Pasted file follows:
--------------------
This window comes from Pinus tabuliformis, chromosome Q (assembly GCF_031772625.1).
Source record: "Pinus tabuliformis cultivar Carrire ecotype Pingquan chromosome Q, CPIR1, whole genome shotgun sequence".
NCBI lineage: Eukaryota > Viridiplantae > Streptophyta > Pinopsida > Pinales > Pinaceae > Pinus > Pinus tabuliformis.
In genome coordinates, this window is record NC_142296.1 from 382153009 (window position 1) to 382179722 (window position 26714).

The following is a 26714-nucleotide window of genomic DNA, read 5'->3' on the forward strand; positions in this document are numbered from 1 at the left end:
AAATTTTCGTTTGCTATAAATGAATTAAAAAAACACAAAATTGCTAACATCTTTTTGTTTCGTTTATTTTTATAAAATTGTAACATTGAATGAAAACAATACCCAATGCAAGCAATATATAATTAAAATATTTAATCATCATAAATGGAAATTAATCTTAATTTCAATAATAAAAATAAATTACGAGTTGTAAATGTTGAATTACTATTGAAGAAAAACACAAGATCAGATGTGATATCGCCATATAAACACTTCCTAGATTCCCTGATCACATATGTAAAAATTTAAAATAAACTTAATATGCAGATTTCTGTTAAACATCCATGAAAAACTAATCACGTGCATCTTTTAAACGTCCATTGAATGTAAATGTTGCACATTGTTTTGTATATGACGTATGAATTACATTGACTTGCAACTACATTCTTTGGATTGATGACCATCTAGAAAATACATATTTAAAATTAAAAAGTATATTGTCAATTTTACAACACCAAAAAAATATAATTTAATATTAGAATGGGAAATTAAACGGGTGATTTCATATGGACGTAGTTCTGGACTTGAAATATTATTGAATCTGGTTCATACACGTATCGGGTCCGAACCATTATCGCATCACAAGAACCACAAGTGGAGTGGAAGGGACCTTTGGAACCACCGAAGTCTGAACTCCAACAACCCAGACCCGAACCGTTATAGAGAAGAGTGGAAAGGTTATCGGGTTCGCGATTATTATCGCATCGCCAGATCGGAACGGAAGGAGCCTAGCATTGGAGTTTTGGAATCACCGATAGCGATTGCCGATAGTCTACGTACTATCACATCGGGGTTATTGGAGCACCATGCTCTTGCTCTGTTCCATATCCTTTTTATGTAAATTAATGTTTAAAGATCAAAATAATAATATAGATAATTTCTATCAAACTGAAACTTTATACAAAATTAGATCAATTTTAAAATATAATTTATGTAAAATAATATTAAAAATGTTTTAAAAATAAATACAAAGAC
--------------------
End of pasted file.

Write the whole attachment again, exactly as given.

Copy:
This window comes from Pinus tabuliformis, chromosome Q (assembly GCF_031772625.1).
Source record: "Pinus tabuliformis cultivar Carrire ecotype Pingquan chromosome Q, CPIR1, whole genome shotgun sequence".
NCBI lineage: Eukaryota > Viridiplantae > Streptophyta > Pinopsida > Pinales > Pinaceae > Pinus > Pinus tabuliformis.
In genome coordinates, this window is record NC_142296.1 from 382153009 (window position 1) to 382179722 (window position 26714).

The following is a 26714-nucleotide window of genomic DNA, read 5'->3' on the forward strand; positions in this document are numbered from 1 at the left end:
AAATTTTCGTTTGCTATAAATGAATTAAAAAAACACAAAATTGCTAACATCTTTTTGTTTCGTTTATTTTTATAAAATTGTAACATTGAATGAAAACAATACCCAATGCAAGCAATATATAATTAAAATATTTAATCATCATAAATGGAAATTAATCTTAATTTCAATAATAAAAATAAATTACGAGTTGTAAATGTTGAATTACTATTGAAGAAAAACACAAGATCAGATGTGATATCGCCATATAAACACTTCCTAGATTCCCTGATCACATATGTAAAAATTTAAAATAAACTTAATATGCAGATTTCTGTTAAACATCCATGAAAAACTAATCACGTGCATCTTTTAAACGTCCATTGAATGTAAATGTTGCACATTGTTTTGTATATGACGTATGAATTACATTGACTTGCAACTACATTCTTTGGATTGATGACCATCTAGAAAATACATATTTAAAATTAAAAAGTATATTGTCAATTTTACAACACCAAAAAAATATAATTTAATATTAGAATGGGAAATTAAACGGGTGATTTCATATGGACGTAGTTCTGGACTTGAAATATTATTGAATCTGGTTCATACACGTATCGGGTCCGAACCATTATCGCATCACAAGAACCACAAGTGGAGTGGAAGGGACCTTTGGAACCACCGAAGTCTGAACTCCAACAACCCAGACCCGAACCGTTATAGAGAAGAGTGGAAAGGTTATCGGGTTCGCGATTATTATCGCATCGCCAGATCGGAACGGAAGGAGCCTAGCATTGGAGTTTTGGAATCACCGATAGCGATTGCCGATAGTCTACGTACTATCACATCGGGGTTATTGGAGCACCATGCTCTTGCTCTGTTCCATATCCTTTTTATGTAAATTAATGTTTAAAGATCAAAATAATAATATAGATAATTTCTATCAAACTGAAACTTTATACAAAATTAGATCAATTTTAAAATATAATTTATGTAAAATAATATTAAAAATGTTTTAAAAATAAATACAAAGAC